He had 20 reported scholarship offers, according to 247 Sports. Football was his vehicle to take a huge step forward.

“Growing up, that’s really all we had,” McBride said. “I was alright in school. I knew I could get the work done. I wasn’t the smartest but I just knew that without my grades I didn’t have football.”

Vincent, Richard Owens, the Blazers former offensive line coach, and running back coach Hindley Brigham did the bulk of the recruiting work on McBride.

“I think the biggest thing is we stayed consistent,” Vincent said. “We got him up here on a visit and showed him everything that we told him throughout the recruiting process. (We showed him) that he had an opportunity to be the next Spencer Brown, that we were a running football team and that he could be the next guy. He could come in, get his feet wet as a true freshman and then be that next guy. He saw the vision, he embraced the vision and he accepted the challenge.”

Early in the summer of 2020, McBride showed up on campus to report. He knew some of his teammates but the reality of being away from family hit hard.

“I ain’t going to lie, when my family dropped me off, you know how you get a chill, I felt that chill,” McBride said. “But I knew what I was here for. I had to man up and do what I had to do. I knew I had to get to work.”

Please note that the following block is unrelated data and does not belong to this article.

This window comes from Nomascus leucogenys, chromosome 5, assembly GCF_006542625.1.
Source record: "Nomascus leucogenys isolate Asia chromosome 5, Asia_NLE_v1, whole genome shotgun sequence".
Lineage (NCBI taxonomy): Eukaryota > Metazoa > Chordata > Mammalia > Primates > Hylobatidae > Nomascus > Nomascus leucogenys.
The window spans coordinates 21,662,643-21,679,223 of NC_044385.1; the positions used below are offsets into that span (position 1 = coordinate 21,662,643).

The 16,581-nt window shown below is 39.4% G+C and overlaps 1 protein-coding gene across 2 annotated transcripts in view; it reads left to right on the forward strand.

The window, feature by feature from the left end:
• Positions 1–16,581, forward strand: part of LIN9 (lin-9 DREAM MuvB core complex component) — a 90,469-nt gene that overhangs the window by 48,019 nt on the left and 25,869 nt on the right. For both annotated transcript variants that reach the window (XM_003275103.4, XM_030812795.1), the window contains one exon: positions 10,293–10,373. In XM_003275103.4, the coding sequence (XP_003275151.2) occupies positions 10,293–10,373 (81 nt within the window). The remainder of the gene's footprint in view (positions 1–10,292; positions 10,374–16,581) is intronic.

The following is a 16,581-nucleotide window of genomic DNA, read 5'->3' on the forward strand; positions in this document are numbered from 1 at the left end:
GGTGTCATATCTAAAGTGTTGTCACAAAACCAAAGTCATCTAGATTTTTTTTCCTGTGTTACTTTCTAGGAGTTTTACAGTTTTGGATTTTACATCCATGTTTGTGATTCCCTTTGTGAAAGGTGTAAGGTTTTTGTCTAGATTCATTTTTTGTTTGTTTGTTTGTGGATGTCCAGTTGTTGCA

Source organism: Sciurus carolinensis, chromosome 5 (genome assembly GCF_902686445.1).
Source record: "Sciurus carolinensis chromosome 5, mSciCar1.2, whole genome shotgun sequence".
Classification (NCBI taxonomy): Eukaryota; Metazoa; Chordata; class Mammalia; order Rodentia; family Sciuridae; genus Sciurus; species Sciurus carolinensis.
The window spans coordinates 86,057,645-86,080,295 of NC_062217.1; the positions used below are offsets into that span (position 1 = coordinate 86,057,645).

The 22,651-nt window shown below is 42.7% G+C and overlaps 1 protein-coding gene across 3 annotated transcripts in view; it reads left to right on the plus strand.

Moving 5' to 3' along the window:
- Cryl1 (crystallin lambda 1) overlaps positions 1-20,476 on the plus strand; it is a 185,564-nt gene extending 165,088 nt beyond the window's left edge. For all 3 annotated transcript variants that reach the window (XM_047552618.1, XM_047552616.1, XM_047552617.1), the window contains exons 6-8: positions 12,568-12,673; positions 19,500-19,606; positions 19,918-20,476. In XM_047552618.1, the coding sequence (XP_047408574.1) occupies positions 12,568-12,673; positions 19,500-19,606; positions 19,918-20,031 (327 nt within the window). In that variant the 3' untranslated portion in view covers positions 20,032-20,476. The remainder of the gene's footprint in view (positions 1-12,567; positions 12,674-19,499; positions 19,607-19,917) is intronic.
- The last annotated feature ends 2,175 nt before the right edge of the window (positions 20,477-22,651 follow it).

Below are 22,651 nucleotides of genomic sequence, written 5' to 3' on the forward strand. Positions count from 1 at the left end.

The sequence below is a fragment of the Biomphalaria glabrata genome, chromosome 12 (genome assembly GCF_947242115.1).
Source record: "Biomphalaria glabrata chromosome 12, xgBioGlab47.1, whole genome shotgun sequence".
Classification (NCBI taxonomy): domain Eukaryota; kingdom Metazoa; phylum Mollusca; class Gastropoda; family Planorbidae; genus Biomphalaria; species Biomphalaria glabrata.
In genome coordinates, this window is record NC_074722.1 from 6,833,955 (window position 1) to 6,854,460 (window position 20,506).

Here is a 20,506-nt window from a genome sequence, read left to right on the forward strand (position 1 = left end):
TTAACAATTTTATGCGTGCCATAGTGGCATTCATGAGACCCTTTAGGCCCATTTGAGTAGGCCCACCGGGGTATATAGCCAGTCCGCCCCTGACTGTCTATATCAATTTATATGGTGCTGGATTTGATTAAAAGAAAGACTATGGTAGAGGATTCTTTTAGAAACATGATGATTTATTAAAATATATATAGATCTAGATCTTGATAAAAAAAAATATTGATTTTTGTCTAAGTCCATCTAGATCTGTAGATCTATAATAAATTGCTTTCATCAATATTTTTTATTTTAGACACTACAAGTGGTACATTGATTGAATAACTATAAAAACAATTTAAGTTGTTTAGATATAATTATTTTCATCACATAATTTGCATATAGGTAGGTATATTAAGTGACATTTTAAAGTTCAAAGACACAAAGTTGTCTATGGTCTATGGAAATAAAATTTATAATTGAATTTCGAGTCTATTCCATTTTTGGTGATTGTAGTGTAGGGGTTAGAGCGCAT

McBride didn’t take long to start turning heads. He stood out in fall camp and it became evident early that he would have a spot in the rotation behind Spencer Brown. The offense still revolved around the relentless Brown but McBride represented the future.

“I knew, almost immediately, that he was going to be a very good running back,” Brigham said. “It wasn’t until probably  2-3 games into the fall season did I realize he was going to be an elite running back. Debo was better than Spencer by the end of his freshman year.”

McBride’s first carries came at South Alabama and he flashed his potential. McBride had six carries for 64 yards in that game and scored the game’s final points on a 6-yard run. He had two carries for 31 yards, including a 28-yard burst in the next game against UTSA before securing his spot in the rotation for good with the big run against Western Kentucky.

Overall, he had 439 yards on 47 carries, an average of 9.3 yards per carry, with four touchdowns in six games. His yards per carry would have been second best nationally in FBS but he didn’t have enough carries to qualify to be included in the stats. Ten carries per game is required to be included in the stats for this category. The national leader, Arizona State’s Rachaad White, averaged 10 yards per carry on 42 carries but the Sun Devils played just four games that season.

McBride moved on to become the man who followed the man. Brown left campus as the UAB career rushing leader with 4,011 rushing yards and he took home a pair of Conference USA championship rings.